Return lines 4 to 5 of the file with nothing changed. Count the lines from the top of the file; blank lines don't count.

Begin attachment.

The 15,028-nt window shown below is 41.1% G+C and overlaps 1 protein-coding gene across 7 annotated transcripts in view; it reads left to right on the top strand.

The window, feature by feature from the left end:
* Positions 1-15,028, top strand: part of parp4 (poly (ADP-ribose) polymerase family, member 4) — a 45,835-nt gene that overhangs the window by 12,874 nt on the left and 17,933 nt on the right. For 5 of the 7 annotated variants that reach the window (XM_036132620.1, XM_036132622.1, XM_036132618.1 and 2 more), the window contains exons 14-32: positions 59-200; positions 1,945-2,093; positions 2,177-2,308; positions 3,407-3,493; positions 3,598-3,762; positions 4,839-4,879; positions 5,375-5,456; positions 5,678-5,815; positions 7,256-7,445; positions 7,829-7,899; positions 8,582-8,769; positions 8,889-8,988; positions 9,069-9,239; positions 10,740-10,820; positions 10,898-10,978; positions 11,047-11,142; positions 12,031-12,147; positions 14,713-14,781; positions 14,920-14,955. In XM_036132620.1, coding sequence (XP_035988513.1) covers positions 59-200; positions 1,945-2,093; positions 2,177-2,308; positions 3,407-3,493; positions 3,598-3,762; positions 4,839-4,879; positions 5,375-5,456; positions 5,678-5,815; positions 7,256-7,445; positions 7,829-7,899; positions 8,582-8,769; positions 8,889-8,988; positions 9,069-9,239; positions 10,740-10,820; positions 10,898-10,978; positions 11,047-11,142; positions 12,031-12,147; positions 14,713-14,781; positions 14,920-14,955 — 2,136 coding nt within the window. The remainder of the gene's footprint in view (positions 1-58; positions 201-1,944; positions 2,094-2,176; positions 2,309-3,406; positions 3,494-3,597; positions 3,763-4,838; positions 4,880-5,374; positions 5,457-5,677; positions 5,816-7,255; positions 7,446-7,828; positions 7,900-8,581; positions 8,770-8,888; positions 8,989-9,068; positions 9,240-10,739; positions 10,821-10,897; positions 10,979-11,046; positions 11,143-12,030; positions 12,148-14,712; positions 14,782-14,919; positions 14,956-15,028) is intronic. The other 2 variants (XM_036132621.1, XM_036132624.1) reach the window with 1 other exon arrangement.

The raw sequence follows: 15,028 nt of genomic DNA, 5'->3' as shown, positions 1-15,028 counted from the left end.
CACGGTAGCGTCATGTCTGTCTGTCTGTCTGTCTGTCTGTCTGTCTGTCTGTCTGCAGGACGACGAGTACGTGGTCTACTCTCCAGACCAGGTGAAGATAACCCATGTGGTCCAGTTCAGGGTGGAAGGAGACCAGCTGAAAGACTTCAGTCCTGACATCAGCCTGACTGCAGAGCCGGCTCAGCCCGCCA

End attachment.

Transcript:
The raw sequence follows: 15,028 nt of genomic DNA, 5'->3' as shown, positions 1-15,028 counted from the left end.
CACGGTAGCGTCATGTCTGTCTGTCTGTCTGTCTGTCTGTCTGTCTGTCTGTCTGCAGGACGACGAGTACGTGGTCTACTCTCCAGACCAGGTGAAGATAACCCATGTGGTCCAGTTCAGGGTGGAAGGAGACCAGCTGAAAGACTTCAGTCCTGACATCAGCCTGACTGCAGAGCCGGCTCAGCCCGCCA